Casement’s Will Be An Irish Revolution in the Mission

A trio of bar veterans works to change what your idea of an Irish bar is.

Gashead Tavern had a five-year run on a nightlife-heavy block of Mission Street serving English pub fare while also serving as an incubator of sorts for pop-ups that got some serious attention, like Nyum Bai and FOB Kitchen. Its slightly steampunk name and vibe were an ode to a British football club, the Bristol Rovers, whose fans are known as “gasheads.” (If that reference passes you by, you’re not alone.) “Gashead” could almost be evocative of Victorian London streetlamps, but the iconography was considerably less inviting, a hazmat mask someone might put on to clean up a radiation-contaminated Superfund site, and which never matched the inside. 

Now a team of nightlife veterans has taken over, and while they’re hanging onto the Gashead name for a couple more months, it’s destined to morph from English to Irish. Sometime in January, Gillian Fitzgerald (Virgil’s Sea Room, Finn Town), Sean O’Donovan (Mission Bowling Club, Driftwood), and Chris Hastings (Lookout, Wes Burger N’ More) will unveil Casement’s, an Irish bar that will upend the stale state of American Irish bars. Named for a gay revolutionary and human-rights crusader hanged for treason in 1916, Casement’s will be a cocktail spot with an approachable, chatty vibe and no trace of leprechaun urinal cakes or other Erin-go-bragh kitsch — “subtly Irish,” in O’Donovan’s words. And it’s in an address with real character, like exposed brick and weathered flooring. Good bones, as they say.

“They did a beautiful job and just didn’t get over the finish line,” Fitzgerald says of the mostly updated interior, a space she’s wanted to get her hands on for years.

While working with O’Donovan at Nicky’s, an Irish pub in the Lower Haight, they used to fantasize about one day opening a place of their own that would bring U.S. Irish bars in line with the contemporary pub experience in Ireland — which is to say, a spot where you might attend a wedding, a christening, a divorce party, and a funeral all for the same family, while also drinking top-quality whiskeys from Ireland’s craft-spirits boom.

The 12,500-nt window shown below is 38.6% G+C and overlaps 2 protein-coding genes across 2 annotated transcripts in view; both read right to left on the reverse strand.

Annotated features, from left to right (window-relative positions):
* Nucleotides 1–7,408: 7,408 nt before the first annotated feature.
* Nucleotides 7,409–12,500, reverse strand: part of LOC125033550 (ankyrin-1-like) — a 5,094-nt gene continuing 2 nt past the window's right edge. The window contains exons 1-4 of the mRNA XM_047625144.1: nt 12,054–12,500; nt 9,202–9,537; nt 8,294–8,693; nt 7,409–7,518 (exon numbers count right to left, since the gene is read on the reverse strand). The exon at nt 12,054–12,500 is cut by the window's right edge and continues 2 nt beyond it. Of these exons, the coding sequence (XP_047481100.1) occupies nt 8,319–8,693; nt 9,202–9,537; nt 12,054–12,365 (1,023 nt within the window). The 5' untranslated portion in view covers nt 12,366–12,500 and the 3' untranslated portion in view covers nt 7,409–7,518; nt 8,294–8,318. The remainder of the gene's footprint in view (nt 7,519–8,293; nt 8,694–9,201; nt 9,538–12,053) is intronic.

“Even from the start, the concept was always the same,” O’Donovan says, “a comfortable neighborhood bar and place where we’d want to drink at, where everyone’s welcome.”

They even had a spreadsheet for possible names for this embryonic non-Irish Irish bar run by Irish people.

“It is an Irish bar,” Fitzgerald insists. “We’re all misfits. We’re all still here and in love with the city even though sometimes it doesn’t love us back. I want people to see our personalities come though, and not just as an Irish bar. We’ll have a picture of Panti Bliss, who helped with the referendum [legalizing same-sex marriage in 2015]. We’ll have Tom Crean, who was a wonderful explorer in the Antarctic. And Phill Lynott, the lead singer of the greatest rock ’n’ roll band that ever was, Thin Lizzy, so it’s more of a celebration of that than of plastic green shamrocks.”

Many of the changes to the interior are inspired by Roger Casement’s story, says designer David Marks. 

“He’s a martyr and a humanitarian, and if you’ve read any of his story, he did a bunch of humanitarian things in the Congo and also in Peru, so we’re going to have a few little flourishes from those eras mixed in with some pseudo-Victorian stuff. But we want it to feel like a contemporary space in California. It’s not going to be going back in time.”